Articles Posted in Uninsured Motorist

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Two companion uninsured/underinsured motorist cases out of Cecil County were decided by the Maryland Court of Appeals last month.  The take home message for Maryland lawyers handling uninsured motorist cases: if you don’t follow the rules by settling with the underlying carrier, the court is not going to let you off the mat.  It is the ultimate in form over substance.  I disagree with the law, but I can’t quibble with the court’s 6-1 decision.  Really? Insurance companies should not be trying to eviscerate insurance agreements with their own clients, because their lawyers screwed up.

Both cases, Woznicki v. General Insurance Company and Morse v. Erie Insurance Exchange involved the typical scenario; in which the tortfeasor’s liability insurance tenders the policy and the plaintiff’s attorney accepts, while intending to make an uninsured motorist claim.  This is a special set of facts. In this case, the insured’s UM policy explicitly stated that they had to bless any settlement with the tortfeasor’s liability insurance carrier  — or pony up the policy themselves —  to activate the UM coverage after a release was signed.

The Cases

In the first case, Woznicki, the victim had GEICO UM coverage.  The insurance company required notification and consent from GEICO of any settlement that would exhaust the tortfeasor’s liability insurance limits.  Plaintiff sues the other driver, who agrees to settle the claim for policy limits.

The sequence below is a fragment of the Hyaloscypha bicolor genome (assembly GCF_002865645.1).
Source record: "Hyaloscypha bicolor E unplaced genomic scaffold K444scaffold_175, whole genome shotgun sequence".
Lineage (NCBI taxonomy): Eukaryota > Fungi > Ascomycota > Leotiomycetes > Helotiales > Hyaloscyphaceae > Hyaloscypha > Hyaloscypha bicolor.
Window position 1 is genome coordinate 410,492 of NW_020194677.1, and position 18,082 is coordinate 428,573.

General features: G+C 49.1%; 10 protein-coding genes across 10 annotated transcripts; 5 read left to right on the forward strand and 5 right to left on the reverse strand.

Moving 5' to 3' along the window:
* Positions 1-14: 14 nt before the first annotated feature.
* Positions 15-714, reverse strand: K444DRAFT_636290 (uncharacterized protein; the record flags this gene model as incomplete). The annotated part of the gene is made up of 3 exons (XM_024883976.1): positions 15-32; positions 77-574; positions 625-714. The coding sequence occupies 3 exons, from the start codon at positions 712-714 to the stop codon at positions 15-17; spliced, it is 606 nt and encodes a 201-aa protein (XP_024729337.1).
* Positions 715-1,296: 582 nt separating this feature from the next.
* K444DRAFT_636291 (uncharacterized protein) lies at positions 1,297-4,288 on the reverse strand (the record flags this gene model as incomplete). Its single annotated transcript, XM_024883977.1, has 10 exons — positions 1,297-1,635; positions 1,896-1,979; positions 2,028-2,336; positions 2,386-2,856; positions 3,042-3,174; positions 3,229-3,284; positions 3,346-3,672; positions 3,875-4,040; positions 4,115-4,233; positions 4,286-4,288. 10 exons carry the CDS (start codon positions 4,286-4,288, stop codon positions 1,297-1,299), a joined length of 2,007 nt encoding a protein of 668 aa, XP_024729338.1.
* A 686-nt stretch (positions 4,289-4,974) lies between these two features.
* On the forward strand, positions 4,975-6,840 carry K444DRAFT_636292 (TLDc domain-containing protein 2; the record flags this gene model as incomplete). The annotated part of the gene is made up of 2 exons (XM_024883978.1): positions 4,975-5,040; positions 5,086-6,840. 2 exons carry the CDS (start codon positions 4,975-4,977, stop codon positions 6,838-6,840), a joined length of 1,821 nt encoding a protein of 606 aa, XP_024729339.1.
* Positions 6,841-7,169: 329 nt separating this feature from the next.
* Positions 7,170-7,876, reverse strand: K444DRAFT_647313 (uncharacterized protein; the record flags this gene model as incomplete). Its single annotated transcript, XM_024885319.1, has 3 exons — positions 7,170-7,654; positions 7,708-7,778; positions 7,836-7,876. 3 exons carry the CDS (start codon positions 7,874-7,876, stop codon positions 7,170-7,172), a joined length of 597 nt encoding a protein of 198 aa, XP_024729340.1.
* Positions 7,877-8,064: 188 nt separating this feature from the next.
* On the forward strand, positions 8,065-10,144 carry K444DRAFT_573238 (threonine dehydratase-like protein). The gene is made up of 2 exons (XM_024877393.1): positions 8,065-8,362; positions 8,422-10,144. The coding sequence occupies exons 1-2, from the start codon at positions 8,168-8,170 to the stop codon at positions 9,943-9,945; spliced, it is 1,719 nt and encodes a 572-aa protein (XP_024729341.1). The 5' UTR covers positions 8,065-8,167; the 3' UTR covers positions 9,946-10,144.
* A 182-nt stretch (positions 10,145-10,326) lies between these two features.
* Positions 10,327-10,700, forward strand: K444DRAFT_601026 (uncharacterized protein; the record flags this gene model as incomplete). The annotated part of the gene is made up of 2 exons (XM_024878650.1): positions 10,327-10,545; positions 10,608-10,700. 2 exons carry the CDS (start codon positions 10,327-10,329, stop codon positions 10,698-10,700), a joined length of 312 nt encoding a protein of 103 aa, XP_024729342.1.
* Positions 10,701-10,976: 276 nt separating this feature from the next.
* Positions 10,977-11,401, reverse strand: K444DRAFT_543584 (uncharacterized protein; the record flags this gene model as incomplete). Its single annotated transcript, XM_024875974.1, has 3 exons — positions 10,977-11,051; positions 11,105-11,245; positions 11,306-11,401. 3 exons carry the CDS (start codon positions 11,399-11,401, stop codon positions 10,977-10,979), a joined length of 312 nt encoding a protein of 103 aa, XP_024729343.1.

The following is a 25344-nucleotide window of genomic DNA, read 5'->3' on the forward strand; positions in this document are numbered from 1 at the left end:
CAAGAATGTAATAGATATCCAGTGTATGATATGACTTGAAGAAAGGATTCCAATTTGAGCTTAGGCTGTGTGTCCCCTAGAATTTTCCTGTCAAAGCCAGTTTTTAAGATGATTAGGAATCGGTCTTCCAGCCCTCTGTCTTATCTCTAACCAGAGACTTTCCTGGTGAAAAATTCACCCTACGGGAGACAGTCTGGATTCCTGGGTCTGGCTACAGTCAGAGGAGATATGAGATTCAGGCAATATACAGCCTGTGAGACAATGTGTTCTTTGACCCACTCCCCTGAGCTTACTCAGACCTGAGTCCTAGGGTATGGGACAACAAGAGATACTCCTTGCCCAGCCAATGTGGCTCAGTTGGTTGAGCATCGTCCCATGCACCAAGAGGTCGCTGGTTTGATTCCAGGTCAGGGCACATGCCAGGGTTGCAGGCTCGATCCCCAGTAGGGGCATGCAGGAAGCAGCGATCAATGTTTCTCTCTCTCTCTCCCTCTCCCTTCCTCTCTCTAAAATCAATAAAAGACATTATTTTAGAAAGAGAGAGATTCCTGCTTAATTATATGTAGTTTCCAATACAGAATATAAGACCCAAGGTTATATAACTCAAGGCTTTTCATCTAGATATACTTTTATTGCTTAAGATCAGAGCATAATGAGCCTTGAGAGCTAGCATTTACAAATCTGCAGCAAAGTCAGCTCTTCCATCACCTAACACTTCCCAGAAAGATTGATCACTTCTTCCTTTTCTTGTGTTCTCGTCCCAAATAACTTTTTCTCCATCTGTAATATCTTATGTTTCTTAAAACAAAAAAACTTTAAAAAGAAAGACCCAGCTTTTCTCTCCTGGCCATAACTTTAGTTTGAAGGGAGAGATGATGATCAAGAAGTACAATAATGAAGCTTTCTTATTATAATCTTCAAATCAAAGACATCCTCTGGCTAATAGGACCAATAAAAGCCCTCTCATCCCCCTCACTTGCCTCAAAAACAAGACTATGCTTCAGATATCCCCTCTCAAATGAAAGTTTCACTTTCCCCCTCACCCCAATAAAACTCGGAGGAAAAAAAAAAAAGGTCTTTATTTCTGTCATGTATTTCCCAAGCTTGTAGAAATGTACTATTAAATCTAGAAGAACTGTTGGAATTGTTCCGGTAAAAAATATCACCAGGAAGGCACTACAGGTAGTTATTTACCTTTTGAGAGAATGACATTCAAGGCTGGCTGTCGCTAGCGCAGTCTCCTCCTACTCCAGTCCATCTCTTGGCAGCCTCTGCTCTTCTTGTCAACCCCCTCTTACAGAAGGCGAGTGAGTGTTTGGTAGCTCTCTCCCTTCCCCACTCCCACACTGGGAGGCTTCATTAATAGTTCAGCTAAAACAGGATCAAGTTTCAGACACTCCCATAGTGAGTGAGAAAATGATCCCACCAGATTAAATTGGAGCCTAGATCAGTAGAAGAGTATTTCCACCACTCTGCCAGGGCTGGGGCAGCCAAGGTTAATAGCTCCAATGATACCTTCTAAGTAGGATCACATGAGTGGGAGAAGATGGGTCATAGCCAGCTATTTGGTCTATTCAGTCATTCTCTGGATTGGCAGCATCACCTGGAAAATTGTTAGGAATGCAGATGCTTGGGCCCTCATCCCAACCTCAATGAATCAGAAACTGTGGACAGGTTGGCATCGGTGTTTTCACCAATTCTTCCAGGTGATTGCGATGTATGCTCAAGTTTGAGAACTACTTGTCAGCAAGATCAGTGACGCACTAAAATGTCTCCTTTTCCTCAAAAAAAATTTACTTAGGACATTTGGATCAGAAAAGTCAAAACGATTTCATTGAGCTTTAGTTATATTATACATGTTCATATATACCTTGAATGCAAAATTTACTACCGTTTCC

Here’s the problem: on the same day she settles, her attorney sends a letter to GEICO saying that the tortfeasor had limited coverage, nothing else. A few months after the settlement with the liability carrier (Nationwide), they allegedly received oral permission from GEICO to settle the claim via phone call from a claims adjuster.  This is not the law.  But they follow up with a letter that says that the claim against Nationwide has been “tendered,” and ask for permission to settle the claim that they already settled.

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Ask for forgiveness, not permission right?  Coffee mug adages can let you down.  GEICO rejects their letter, claiming that the “consent to settle” term of their policy was not followed, thus they cannot provide any UM coverage. Plaintiff filed a breach of insurance contract.  GEICO successfully moves for summary judgment.

In granting summary judgment, the trial judge makes three important points which serve as the bases of the appeal: 1) The terms of the insurance policy and Maryland law were not adhered to by the plaintiff (by excluding GEICO from settlement negotiations with Nationwide); 2) The alleged phone conversation between Plaintiff #1’s attorney and the GEICO adjuster did not waive GEICO’s right to be informed of the settlement and 3) GEICO did not have to show prejudice caused by Plaintiff #1 failing to obtain consent to settle the case against the liability carrier.